Nguyen Van Phuong and the Eternal Spring

by Long Nghi

Source: "Young Talents" magazine, No. 66 – Jan.25, 1999

Phương's art world is a splendid parade of Vietnamese culture, rendered in a distinctive style featuring selective traditional techniques and his inspiration from life in the old days, which sets him apart from other contemporary Vietnamese artists. The spirit of his paintings can be traced back to his childhood and adolescent years, with the tumultuous historical background of Northern Vietnam during the first half of the 20th century.

The country was thrown into great confusion when the French colonists arrived, especially after the Patrenôtre Treaty in 1884, which officially defined the whole country as a French protectorate. An era of French cultural importation began. In the North, waves of profound changes took place in the beginning of the 20th century, culminating during the 1930's, in every aspects of life: education, literature, fine art, life styles, etc. In literature, a movement of French-style romantic prose was developed at the same time with a so-called neo-poetry movement that promoted free-style poems, liberal ideas and individualism. In painting, a generation of artists from Indochinese Fine Arts College, established by the French in 1925, developed new styles and new materials, laying the foundation of modern Vietnamese fine art. Several French schools were set up, producing generations of people with new mindsets, new thoughts, new sentiments, new ideals and ambitions. Some people, particularly younger ones, tried to emulate the French in their ways of greeting, speaking, dressing and so forth. At that time, men with Western-style short hair in European suits were readily seen among those with traditional buns in traditional tunic clothing (áo dài). Some women gave up traditional hair styles (hair was usually wound around the head with a cloth string) for new fashions such as letting hair down freely, hair perming, etc. Some people stopped dying their teeth black, although this new practice was considered to be shameful for white teeth looked "as horrific as those of pigs,” as more conservative people mocked. Conflicts escalated between the old and the new, the foreign and the traditional, the old and the young, the urban and the rural.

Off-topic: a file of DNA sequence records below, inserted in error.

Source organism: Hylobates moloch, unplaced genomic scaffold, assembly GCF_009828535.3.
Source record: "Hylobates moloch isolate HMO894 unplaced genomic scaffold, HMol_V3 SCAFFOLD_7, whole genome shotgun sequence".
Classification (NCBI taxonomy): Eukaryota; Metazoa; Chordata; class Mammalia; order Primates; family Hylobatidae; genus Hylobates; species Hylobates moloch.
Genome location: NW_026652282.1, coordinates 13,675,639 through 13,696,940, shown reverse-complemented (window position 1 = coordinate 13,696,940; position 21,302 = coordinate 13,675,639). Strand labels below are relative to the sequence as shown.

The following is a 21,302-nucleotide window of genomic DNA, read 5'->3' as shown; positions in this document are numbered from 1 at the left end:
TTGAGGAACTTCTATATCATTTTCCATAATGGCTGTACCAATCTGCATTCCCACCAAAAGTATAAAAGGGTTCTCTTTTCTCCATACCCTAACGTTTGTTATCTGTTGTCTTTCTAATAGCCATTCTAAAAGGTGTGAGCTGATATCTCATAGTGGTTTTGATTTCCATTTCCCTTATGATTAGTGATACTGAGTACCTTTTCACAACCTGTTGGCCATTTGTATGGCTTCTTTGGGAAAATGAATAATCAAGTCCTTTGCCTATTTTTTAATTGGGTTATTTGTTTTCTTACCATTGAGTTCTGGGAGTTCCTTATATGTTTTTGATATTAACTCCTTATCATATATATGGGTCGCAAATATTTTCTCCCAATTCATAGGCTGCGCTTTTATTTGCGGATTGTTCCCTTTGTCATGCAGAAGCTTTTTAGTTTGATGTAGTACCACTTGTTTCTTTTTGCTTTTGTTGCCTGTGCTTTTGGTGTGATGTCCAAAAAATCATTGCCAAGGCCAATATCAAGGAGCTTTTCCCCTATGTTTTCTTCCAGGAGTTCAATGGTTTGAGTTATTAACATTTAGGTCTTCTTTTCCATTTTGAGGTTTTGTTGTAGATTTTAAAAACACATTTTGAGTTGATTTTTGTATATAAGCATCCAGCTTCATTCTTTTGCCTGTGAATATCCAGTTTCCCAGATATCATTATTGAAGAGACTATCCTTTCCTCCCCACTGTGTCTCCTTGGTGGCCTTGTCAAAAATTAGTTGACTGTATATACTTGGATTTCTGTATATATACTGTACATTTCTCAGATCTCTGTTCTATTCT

Over time, social changes became more sophisticated, evolving from creative modification of traditional values blending with Western trends. One example was the reform of women's traditional dresses in Hanoi in 1930s. Gradually, young Hanoian women replaced their conventional skirts with wide-leg pants. In 1935, an artist named Lê Cát Tường from Indochinese Fine Arts College created new styles of áo dài (traditional dresses) called áo dài tân thời (modern áo dài). Most details of áo dài tân thời were borrowed from contemporary European dresses, only the traditional front and back flaps remained. However, in 1939, áo dài tân thời rejected some borrowed details and revived some conventional features. Now they looked perfect and almost similar to the áo dài Vietnamese people wear today. Nevertheless, they were much criticized at that time. Ladies wearing áo dài tân thời were considered to be of easy virtue.